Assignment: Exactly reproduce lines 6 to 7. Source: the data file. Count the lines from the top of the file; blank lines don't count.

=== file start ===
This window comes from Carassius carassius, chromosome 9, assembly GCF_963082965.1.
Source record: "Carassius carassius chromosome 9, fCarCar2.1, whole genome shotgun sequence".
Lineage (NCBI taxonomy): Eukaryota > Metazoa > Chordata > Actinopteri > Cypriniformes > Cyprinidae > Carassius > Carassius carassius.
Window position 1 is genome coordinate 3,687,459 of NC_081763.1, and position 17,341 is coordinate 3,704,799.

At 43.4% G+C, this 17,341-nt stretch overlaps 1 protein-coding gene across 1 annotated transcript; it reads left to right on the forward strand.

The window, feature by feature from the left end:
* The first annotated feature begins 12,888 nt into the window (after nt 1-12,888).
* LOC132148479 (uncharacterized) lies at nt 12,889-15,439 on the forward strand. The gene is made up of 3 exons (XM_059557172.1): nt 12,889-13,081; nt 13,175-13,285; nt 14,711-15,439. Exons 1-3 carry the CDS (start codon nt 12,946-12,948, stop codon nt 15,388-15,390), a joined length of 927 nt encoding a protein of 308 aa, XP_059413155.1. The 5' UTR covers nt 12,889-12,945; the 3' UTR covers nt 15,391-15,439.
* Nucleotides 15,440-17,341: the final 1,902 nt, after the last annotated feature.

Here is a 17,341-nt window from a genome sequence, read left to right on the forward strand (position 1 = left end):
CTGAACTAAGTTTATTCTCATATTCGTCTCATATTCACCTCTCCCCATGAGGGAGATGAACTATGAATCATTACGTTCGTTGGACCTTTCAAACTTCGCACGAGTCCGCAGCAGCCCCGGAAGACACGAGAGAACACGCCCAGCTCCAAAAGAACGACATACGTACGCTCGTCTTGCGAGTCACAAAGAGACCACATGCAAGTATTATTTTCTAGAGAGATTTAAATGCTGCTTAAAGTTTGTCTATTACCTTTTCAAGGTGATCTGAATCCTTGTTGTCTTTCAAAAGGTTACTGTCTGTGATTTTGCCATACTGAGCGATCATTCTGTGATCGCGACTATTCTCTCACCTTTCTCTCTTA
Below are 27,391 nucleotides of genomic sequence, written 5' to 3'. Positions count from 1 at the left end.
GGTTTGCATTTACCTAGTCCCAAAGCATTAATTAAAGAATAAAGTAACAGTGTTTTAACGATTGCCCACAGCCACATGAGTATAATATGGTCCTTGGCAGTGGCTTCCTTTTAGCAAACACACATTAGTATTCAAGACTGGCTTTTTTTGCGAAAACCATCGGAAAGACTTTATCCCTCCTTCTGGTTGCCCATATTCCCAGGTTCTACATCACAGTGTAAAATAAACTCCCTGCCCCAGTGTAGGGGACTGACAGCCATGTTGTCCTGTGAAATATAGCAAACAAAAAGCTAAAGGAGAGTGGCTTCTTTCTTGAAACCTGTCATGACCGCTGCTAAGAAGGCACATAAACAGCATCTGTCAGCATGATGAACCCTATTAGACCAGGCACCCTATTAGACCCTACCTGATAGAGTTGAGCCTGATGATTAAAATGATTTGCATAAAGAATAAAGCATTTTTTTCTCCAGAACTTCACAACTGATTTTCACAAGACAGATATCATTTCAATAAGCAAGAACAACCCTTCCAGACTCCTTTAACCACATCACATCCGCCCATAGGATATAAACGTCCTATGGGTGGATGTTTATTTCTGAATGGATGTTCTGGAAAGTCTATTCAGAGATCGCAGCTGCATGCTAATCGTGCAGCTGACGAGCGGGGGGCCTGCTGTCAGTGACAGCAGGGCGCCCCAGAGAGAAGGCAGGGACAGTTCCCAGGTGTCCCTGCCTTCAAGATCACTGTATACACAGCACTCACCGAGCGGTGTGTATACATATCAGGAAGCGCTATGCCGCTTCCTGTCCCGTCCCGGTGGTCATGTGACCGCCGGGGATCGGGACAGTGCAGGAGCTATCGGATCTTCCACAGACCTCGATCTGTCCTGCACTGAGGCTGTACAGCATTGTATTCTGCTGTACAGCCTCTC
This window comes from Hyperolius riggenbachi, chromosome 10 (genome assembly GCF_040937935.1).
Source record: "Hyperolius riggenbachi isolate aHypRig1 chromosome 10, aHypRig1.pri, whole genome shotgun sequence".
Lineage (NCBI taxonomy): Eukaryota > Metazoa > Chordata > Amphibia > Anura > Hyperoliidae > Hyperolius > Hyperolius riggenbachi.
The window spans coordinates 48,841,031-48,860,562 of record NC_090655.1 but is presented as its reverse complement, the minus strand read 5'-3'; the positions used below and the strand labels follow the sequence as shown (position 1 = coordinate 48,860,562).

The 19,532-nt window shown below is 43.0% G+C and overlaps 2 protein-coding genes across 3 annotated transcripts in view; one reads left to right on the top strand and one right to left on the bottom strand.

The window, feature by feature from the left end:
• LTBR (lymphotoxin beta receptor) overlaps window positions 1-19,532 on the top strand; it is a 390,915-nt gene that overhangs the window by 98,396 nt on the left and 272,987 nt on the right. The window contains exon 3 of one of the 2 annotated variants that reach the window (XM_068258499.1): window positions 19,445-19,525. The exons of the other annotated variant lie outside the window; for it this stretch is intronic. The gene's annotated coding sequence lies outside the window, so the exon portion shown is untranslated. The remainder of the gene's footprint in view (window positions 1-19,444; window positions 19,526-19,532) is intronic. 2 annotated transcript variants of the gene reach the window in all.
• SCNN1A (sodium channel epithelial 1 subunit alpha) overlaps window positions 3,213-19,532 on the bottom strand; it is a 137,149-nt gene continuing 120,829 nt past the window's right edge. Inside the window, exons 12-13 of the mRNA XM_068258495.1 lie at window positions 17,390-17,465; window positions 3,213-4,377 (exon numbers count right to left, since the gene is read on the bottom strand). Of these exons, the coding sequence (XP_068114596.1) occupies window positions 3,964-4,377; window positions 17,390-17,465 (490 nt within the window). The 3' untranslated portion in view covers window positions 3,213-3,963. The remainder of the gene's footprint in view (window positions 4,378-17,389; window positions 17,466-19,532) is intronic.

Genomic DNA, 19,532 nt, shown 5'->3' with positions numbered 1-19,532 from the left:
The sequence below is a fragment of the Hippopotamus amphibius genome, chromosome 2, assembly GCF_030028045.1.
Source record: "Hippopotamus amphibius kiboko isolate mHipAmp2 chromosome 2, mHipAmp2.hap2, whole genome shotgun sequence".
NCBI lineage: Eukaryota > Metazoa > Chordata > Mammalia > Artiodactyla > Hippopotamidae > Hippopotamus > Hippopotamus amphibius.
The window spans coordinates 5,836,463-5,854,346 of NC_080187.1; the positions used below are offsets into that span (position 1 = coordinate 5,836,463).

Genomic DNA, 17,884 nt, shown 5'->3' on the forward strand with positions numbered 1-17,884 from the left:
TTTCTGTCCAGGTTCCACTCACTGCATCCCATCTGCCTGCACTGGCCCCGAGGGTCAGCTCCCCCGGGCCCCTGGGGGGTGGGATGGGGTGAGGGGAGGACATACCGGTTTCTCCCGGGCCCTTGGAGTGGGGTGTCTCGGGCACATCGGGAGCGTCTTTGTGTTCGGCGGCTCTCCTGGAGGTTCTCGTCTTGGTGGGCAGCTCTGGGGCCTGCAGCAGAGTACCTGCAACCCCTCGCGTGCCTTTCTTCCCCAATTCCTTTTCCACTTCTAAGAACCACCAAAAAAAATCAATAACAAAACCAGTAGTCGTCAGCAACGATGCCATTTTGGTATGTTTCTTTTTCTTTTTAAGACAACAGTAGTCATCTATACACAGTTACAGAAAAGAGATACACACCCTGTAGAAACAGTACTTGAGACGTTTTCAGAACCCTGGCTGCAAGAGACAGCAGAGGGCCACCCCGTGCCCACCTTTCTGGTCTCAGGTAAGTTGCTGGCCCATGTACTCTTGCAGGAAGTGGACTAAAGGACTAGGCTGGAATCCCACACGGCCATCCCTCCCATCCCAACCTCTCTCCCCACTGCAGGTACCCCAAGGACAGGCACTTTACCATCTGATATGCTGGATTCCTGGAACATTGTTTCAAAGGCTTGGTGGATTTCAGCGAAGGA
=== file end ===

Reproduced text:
The window, feature by feature from the left end:
* The first annotated feature begins 12,888 nt into the window (after nt 1-12,888).